It took a brush with death to shock Wellness Consultant Vivian McKinnon into choosing life, writes Janine Cobain.
In 1999, she was rushed to hospital with suspected meningitis and over six hours her body shut down as hospital staff ran a barrage of tests as she was unconscious in intensive care, unaware that she had been abusing substances and living in fight or flight since she was a teenager.
The 47-year-old mum of three, believes the route of her mental ill health and addictions were as a result of childhood trauma.
“My mother was expecting to have a boy, after three miscarriages and the death of a much-loved son at just 6 weeks old, and then she got me. I was a disappointment from the outset” said Vivian.
As her mother’s mental health deteriorated and alcohol consumption increased it cast a shadow over the whole family. Coming home from school in Edinburgh, Vivian quickly learned how to read the energy in the house on entering and how to behave depending on her mother’s state of mind or drunkenness.
Vivian began smoking cannabis and drinking at 13, feeling like she hated her mother and crossing the street to avoid her when she was with friends. To the outside world Vivian was a feisty, care free party animal, yet underneath it all drug and alcohol use, sex, abusive relationships, and self-sabotaging behaviours were all her speciality.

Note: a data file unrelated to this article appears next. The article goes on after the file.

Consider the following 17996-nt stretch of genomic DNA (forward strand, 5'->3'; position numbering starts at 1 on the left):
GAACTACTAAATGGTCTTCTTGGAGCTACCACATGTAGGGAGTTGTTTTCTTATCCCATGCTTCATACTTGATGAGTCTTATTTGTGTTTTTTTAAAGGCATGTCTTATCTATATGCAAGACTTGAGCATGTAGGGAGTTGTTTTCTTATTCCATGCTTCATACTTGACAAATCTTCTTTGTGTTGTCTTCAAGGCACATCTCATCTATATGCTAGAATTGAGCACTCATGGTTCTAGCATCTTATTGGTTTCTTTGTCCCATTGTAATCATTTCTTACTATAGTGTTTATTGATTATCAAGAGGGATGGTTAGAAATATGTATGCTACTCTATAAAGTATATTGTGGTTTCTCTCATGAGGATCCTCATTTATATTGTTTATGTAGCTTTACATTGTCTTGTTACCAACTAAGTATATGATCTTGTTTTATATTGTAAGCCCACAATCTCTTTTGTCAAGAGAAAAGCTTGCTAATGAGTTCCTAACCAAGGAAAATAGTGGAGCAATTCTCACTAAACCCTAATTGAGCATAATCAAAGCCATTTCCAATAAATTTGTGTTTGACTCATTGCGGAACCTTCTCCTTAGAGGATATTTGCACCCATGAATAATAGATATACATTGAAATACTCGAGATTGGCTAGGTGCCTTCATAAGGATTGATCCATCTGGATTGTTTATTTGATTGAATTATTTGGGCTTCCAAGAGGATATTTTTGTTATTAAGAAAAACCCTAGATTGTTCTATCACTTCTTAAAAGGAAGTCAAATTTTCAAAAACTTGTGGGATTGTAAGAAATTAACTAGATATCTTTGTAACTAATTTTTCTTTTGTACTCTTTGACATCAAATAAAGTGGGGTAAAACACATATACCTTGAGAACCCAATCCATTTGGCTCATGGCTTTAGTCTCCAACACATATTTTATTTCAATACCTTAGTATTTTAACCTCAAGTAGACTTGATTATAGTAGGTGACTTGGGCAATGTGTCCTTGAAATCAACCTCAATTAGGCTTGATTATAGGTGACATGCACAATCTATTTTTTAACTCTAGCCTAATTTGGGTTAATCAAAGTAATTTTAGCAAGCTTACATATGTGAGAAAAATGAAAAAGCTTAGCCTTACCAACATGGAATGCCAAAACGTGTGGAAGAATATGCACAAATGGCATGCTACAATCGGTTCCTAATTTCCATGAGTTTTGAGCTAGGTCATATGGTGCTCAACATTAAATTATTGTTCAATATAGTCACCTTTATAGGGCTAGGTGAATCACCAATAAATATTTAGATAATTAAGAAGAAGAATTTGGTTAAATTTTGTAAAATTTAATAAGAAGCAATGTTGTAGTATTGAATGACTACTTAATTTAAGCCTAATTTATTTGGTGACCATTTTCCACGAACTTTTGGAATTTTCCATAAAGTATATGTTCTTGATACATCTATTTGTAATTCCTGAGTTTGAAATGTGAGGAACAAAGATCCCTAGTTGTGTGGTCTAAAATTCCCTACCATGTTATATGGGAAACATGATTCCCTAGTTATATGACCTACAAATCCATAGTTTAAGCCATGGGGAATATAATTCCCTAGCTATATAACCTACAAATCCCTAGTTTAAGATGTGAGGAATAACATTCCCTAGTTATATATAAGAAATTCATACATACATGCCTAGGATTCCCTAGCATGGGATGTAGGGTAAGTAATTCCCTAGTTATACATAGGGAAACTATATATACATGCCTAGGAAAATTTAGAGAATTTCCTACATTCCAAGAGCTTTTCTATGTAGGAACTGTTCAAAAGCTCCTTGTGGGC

She explained: “I married my first husband at 17, already pregnant, and by 20 I was in police protection and then living on the streets with my son.”
In her late 20s, Vivian was in the grip of alcohol and drug use, including amphetamines, ecstasy, and cocaine, binging on an ever-lengthening weekend from Thursday to Monday and spending the rest of the week trying to ease the guilt and give her children a better childhood than her own.
“Over the years, I had developed this negative inner critic, who consistently chipped away at any self-esteem I had left. On waking in intensive care, the voice in my head berated me with a destructive commentary ‘look at the state of you, no wonder your mum never loved you, no wonder she drank’. I realised I had two choices – to live, or to die” revealed Vivian.
Although unsure how to begin the changes she needed to make, Vivian vowed to try.
She started with a visit to her GP “who gave me anti-depressants and referred me to the Royal Edinburgh Hospital “It was official,” said Vivian: “I was crazy”.
At one point Vivian tried traditional therapy and met with a counsellor who matched her every move: “Occasionally she asked ‘So, how did that make you feel?’ In truth, I felt like poking her in the eye but kept that to myself.”
After two sessions Vivian McKinnon didn’t go back.
Vivian then received an invitation to walk the Great Wall of China: “My ex-partner told me I’d never do it, which was just the motivation I needed and despite having panic attacks every day, I faced my fears and walked over 100 miles, raising over £40,000 for charity”.
In an environment where there was no judgement, and no one knew her, Vivian decided she was going to learn how to help people who had experienced the same traumas she had.
Vivian returned with a renewed enthusiasm for life. but was knocked sideways by the death of her mother.